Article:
Dean’s Message
Michael T. Cahill standing in front of building

Since the articles in this issue of Law Notes were prepared for publication, our entire world has changed. You already know the big story, as you are living it too: a near-total shutdown of activity and direct human contact, with the work that can or must continue—in the law school’s case, the work of teaching and learning—taking place remotely, our remaining interactions mediated by technology of various kinds.

Yet alongside, and within, this big story are other, more positive and hopeful ones, making clear that our community persists; it is resilient; and it shall endure. For one thing, those modes of communication and connection that remain are substantial and, less than a generation ago, would have seemed like a fantasy. Each day, without leaving my apartment, I see the faces and hear the voices of family, friends, colleagues, and members of the Brooklyn Law School community, near and far. Just over a week after suspending live in-person classes, our faculty and students were engaged in online sessions. The school building is not in use, but school is very much in session. If one pauses to think and to appreciate, one realizes that the overused phrase “miracles of modern technology” is apt. With all we have lost (temporarily, one hopes), what remains is miraculous.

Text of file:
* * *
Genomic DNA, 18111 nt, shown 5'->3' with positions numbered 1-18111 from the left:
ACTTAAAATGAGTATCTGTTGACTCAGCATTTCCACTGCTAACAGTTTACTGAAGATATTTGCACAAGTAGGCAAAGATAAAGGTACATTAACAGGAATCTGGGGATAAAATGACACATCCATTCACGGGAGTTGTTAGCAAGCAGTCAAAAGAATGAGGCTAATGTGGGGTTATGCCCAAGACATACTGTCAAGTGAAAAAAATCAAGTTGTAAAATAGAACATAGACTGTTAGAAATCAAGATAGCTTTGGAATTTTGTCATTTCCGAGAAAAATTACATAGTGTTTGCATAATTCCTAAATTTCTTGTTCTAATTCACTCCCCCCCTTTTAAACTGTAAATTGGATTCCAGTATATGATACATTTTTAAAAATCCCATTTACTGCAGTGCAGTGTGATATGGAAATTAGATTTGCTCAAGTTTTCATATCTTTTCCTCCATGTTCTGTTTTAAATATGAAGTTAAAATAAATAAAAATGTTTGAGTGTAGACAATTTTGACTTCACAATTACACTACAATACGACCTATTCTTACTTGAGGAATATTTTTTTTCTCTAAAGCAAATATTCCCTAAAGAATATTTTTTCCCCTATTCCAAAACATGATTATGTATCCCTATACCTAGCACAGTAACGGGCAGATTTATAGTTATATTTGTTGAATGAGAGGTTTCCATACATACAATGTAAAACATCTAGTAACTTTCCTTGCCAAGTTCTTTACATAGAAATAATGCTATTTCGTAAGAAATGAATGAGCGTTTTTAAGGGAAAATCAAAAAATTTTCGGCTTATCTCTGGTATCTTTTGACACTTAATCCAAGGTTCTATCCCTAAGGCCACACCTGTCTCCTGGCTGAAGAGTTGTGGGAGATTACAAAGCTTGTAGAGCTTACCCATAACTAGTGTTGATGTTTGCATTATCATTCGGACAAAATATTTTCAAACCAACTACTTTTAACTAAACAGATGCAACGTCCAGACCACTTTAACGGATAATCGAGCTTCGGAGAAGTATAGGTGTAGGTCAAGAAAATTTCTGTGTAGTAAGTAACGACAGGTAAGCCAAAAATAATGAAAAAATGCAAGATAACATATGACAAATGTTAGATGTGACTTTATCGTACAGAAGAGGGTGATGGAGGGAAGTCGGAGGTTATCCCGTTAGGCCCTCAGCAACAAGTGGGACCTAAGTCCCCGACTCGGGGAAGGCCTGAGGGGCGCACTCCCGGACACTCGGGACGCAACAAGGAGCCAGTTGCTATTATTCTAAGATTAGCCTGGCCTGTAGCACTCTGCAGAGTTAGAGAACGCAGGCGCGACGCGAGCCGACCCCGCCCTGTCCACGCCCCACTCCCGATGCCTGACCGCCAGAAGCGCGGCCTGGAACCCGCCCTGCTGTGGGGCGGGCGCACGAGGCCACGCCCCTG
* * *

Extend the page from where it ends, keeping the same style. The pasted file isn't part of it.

No less miraculous is that, with all we have lost—or have had taken from us—so many are able, and eager, to give back as much or even more than before. Some give help and advice: for example, our Women’s Leadership Network Mentoring Circle has scarcely missed a beat in maintaining the umbrella of mutual support it creates among our graduates, and our new Remote Mentor program had over a hundred volunteers almost immediately. Others give resources: our new Student Support Fund, designed to help students who are experiencing unexpected financial hardships as a result of COVID-19, has attracted more than $65,000 and counting, from our alumni and friends as well as outside grants.

We are, in short, living out the sentiment that Bill Withers, one of the many cultural icons who recently passed away, expressed in his classic song “Lean On Me.” As the song says, we all need somebody to lean on, and thankfully, many members of our community have been there to offer a helping hand in this time of unusual need for so many.

I close on the hopeful note with which “Lean On Me” begins:

Sometimes in our lives
We all have pain, we all have sorrow
But if we are wise
We know that there’s always tomorrow

May that tomorrow hasten on its way. Until then, let us continue to lean on each other.

Michael Cahill
Michael T. Cahill
President, Joseph Crea Dean, and Professor of Law